There are a couple of telltale signs that you aren’t engaging your scapulae. One is shrugging the shoulders. This is a common thing with all sorts of people, from guys that are really muscular to smaller people who normally have to fence people much taller than they are. This can happen for a number of reasons:
It sort of feels strong.
If you’re someone with a lot of upper body strength, you may well associate this shrugged position with strength and therefore safety. You might just plain spend too much time on chest exercises and shrugs. Your shoulder blades may stick out while in a relaxed state. Here’s where stability work is your friend. Overhead work like kettlebell presses and windmills will do a lot to get your traps to stop taking over.
You want a little more range.
If you’re someone who’s on the smaller side, you may find that you have a tendency to shrug your shoulders in an attempt to get more reach out of your actions. This is normal and reasonable. However, it tends not to be very helpful, screws with your movements, and puts you at greater risk of injury. Keep the scapulae engaged and find the positioning that works for you. Hip-hinging will go a long way here.
It feels like your chest is getting in the way of your arms
Fencers who have a large bust may habitually do things like shrug their shoulders as an adaptation for getting around it. They’ve likely been told that the only way to cut all the way through into a low position is to do so with perfectly straight arms and with the word “structure” getting thrown around a lot. So, adhering to the “arms must be straight” advice, they adapt their bodies in ways that conform to this admonition, which often ends in frustration and uncomfortable positions, and possibly in eventual injury.
Fortunately, you don’t have to cut with your arms dead-straight. In fact, that’s one of the really cool things about Longsword. See, here’s the thing. Structure can appear in a couple of ways. Let’s think about tables. On one hand, you have a trestle table. It’s supported by two wide, thick legs, which are further supported by a “trestle” which keeps the table from racking and swaying. It gets its structure through rigid, straight lines that transfer force.
On the other hand, we have what we call a “tensegrity table” (tension-integrity). This table derives its structure from chains that pull against one another in harmony. The tension that exists within the table gives it its structure. Intuitively, it looks like something that shouldn’t exist. But sure enough, they can support plenty of weight.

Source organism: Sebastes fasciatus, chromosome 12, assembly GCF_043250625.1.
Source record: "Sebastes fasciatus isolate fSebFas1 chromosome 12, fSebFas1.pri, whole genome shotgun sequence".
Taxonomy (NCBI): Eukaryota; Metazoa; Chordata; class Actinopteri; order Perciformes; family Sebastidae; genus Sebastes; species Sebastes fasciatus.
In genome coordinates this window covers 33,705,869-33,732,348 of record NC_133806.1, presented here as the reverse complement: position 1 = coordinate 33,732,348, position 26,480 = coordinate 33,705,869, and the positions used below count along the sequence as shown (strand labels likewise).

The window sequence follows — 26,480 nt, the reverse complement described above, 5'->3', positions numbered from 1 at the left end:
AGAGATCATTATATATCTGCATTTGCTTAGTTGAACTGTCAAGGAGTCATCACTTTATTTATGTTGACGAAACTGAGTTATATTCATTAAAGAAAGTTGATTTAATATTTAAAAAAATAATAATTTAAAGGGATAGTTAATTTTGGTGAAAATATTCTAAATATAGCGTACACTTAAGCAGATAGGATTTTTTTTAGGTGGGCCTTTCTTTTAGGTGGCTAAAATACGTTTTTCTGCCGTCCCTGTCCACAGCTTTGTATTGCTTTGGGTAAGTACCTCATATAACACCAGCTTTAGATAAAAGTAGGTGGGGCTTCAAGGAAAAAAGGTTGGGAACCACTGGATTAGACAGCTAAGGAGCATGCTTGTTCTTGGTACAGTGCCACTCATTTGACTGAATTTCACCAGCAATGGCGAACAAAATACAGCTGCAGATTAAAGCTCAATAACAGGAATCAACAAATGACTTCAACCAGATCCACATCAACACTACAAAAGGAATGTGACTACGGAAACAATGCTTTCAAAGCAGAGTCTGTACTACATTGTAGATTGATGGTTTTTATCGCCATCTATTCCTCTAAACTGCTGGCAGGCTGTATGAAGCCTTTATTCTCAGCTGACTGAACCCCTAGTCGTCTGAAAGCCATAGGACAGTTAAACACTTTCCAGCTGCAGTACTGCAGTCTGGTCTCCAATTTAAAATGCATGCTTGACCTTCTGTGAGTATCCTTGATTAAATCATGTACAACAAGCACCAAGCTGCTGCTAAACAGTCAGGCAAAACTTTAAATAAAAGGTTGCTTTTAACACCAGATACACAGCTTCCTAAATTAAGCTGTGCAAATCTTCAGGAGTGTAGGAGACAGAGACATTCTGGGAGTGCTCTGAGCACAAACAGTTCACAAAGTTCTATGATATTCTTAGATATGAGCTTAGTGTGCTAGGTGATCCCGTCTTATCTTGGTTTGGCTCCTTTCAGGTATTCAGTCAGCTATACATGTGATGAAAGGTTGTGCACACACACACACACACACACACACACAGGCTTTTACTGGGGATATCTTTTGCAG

Bodies work the same way. It’s how you can punch without your wrist flopping around (more on this in the “wrists” section). It’s also how you can cut “short” (that is, with arms that have a little bend in them) and still have everything structurally sound. What’s unique about longswords is that you have both hands on the sword and therefore can provide tension by rotating externally.
Hold your (not sharp) sword out in front of you, palms down, and bend the sword as if you’re trying to make your elbows touch. Do this with your scapulae engaged and with your arms only as extended as much you find comfortable. You should feel this throughout your back. Sit with this feeling and become comfortable with it. What you’re doing here is externally rotating your shoulders. This is an important part of functional strength. One cue when bench pressing is “bend the barbell in half.” This is of course not feasible, but the tension generated by doing so is a big part of moving as much weight as you possibly can.
Now do this with your sword. Hold it out as far as you’re comfortable doing so, and apply that same external rotation. With your lats engaged (the big slabs of meat that run down either side of your back), you can hold a position really well. And the best part? This is not a rigid position. If you need to wind in either direction, all you need to do is release tension on one side. Try it out. Stand in Longpoint, arms however you need them (as long as your scapulae are engaged). Apply tension, and then let go with your left hand. You immediately wind to the left, complete with the turn of the sword. Reset, apply tension again, and let go with the right hand. You immediately wind to the right. This is some martial arts juju that’s all about moving by releasing tension rather than applying it. Truth is, we do it all the time. Play around with this.